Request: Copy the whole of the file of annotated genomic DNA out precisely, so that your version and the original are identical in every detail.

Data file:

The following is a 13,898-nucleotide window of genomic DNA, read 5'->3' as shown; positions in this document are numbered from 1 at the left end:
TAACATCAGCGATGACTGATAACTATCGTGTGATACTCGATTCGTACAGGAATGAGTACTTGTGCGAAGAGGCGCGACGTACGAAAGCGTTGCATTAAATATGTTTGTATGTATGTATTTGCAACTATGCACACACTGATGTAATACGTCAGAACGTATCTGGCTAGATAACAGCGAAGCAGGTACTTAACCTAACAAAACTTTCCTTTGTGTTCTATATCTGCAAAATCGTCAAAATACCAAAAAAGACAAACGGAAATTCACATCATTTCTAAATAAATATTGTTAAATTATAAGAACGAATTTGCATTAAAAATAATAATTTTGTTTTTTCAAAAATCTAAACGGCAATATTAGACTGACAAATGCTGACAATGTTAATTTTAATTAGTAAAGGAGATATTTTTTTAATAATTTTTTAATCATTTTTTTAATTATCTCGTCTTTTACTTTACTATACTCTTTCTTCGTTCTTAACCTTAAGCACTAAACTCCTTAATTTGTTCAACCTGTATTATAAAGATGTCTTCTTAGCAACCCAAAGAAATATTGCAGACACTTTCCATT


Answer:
The following is a 13,898-nucleotide window of genomic DNA, read 5'->3' as shown; positions in this document are numbered from 1 at the left end:
TAACATCAGCGATGACTGATAACTATCGTGTGATACTCGATTCGTACAGGAATGAGTACTTGTGCGAAGAGGCGCGACGTACGAAAGCGTTGCATTAAATATGTTTGTATGTATGTATTTGCAACTATGCACACACTGATGTAATACGTCAGAACGTATCTGGCTAGATAACAGCGAAGCAGGTACTTAACCTAACAAAACTTTCCTTTGTGTTCTATATCTGCAAAATCGTCAAAATACCAAAAAAGACAAACGGAAATTCACATCATTTCTAAATAAATATTGTTAAATTATAAGAACGAATTTGCATTAAAAATAATAATTTTGTTTTTTCAAAAATCTAAACGGCAATATTAGACTGACAAATGCTGACAATGTTAATTTTAATTAGTAAAGGAGATATTTTTTTAATAATTTTTTAATCATTTTTTTAATTATCTCGTCTTTTACTTTACTATACTCTTTCTTCGTTCTTAACCTTAAGCACTAAACTCCTTAATTTGTTCAACCTGTATTATAAAGATGTCTTCTTAGCAACCCAAAGAAATATTGCAGACACTTTCCATT